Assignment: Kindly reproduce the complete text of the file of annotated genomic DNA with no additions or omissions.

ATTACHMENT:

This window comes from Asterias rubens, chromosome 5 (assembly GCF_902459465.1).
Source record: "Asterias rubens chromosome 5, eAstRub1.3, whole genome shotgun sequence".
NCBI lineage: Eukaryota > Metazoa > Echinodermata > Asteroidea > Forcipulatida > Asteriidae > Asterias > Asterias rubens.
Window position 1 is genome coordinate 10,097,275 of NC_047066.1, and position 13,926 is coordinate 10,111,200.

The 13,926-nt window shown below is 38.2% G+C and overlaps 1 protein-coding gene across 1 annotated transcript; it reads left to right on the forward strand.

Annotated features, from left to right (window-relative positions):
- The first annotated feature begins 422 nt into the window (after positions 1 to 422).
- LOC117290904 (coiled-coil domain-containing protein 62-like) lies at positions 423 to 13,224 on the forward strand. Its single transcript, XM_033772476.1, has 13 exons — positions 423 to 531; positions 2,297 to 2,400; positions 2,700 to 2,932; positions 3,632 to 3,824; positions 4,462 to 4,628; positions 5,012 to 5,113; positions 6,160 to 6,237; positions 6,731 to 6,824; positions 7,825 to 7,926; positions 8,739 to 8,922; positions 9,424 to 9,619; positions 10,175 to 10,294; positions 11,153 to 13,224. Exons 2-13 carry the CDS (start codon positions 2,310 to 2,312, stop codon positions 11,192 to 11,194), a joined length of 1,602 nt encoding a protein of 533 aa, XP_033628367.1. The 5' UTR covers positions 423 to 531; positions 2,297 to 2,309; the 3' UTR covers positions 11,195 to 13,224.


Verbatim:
This window comes from Asterias rubens, chromosome 5 (assembly GCF_902459465.1).
Source record: "Asterias rubens chromosome 5, eAstRub1.3, whole genome shotgun sequence".
NCBI lineage: Eukaryota > Metazoa > Echinodermata > Asteroidea > Forcipulatida > Asteriidae > Asterias > Asterias rubens.
Window position 1 is genome coordinate 10,097,275 of NC_047066.1, and position 13,926 is coordinate 10,111,200.

The 13,926-nt window shown below is 38.2% G+C and overlaps 1 protein-coding gene across 1 annotated transcript; it reads left to right on the forward strand.

Annotated features, from left to right (window-relative positions):
- The first annotated feature begins 422 nt into the window (after positions 1 to 422).
- LOC117290904 (coiled-coil domain-containing protein 62-like) lies at positions 423 to 13,224 on the forward strand. Its single transcript, XM_033772476.1, has 13 exons — positions 423 to 531; positions 2,297 to 2,400; positions 2,700 to 2,932; positions 3,632 to 3,824; positions 4,462 to 4,628; positions 5,012 to 5,113; positions 6,160 to 6,237; positions 6,731 to 6,824; positions 7,825 to 7,926; positions 8,739 to 8,922; positions 9,424 to 9,619; positions 10,175 to 10,294; positions 11,153 to 13,224. Exons 2-13 carry the CDS (start codon positions 2,310 to 2,312, stop codon positions 11,192 to 11,194), a joined length of 1,602 nt encoding a protein of 533 aa, XP_033628367.1. The 5' UTR covers positions 423 to 531; positions 2,297 to 2,309; the 3' UTR covers positions 11,195 to 13,224.